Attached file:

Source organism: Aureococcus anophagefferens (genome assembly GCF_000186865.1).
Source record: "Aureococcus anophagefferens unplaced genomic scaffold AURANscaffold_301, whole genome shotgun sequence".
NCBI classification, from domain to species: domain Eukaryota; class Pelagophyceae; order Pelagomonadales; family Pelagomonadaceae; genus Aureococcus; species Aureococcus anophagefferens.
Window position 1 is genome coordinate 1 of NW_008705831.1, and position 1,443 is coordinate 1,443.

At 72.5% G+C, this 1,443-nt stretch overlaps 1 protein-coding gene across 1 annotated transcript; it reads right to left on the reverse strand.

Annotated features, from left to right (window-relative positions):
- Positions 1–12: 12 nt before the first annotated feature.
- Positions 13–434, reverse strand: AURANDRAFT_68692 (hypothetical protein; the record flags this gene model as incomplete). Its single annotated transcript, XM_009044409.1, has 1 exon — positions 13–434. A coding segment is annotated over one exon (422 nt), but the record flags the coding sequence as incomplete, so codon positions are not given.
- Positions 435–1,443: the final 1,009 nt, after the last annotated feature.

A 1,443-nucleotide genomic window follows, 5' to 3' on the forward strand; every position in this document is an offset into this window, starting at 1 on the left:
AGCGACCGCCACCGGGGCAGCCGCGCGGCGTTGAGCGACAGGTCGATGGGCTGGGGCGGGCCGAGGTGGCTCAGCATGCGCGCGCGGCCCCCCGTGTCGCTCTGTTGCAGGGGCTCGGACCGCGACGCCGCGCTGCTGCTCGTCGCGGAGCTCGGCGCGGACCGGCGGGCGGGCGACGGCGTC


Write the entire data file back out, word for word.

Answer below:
Source organism: Aureococcus anophagefferens (genome assembly GCF_000186865.1).
Source record: "Aureococcus anophagefferens unplaced genomic scaffold AURANscaffold_301, whole genome shotgun sequence".
NCBI classification, from domain to species: domain Eukaryota; class Pelagophyceae; order Pelagomonadales; family Pelagomonadaceae; genus Aureococcus; species Aureococcus anophagefferens.
Window position 1 is genome coordinate 1 of NW_008705831.1, and position 1,443 is coordinate 1,443.

At 72.5% G+C, this 1,443-nt stretch overlaps 1 protein-coding gene across 1 annotated transcript; it reads right to left on the reverse strand.

Annotated features, from left to right (window-relative positions):
- Positions 1–12: 12 nt before the first annotated feature.
- Positions 13–434, reverse strand: AURANDRAFT_68692 (hypothetical protein; the record flags this gene model as incomplete). Its single annotated transcript, XM_009044409.1, has 1 exon — positions 13–434. A coding segment is annotated over one exon (422 nt), but the record flags the coding sequence as incomplete, so codon positions are not given.
- Positions 435–1,443: the final 1,009 nt, after the last annotated feature.

A 1,443-nucleotide genomic window follows, 5' to 3' on the forward strand; every position in this document is an offset into this window, starting at 1 on the left:
AGCGACCGCCACCGGGGCAGCCGCGCGGCGTTGAGCGACAGGTCGATGGGCTGGGGCGGGCCGAGGTGGCTCAGCATGCGCGCGCGGCCCCCCGTGTCGCTCTGTTGCAGGGGCTCGGACCGCGACGCCGCGCTGCTGCTCGTCGCGGAGCTCGGCGCGGACCGGCGGGCGGGCGACGGCGTC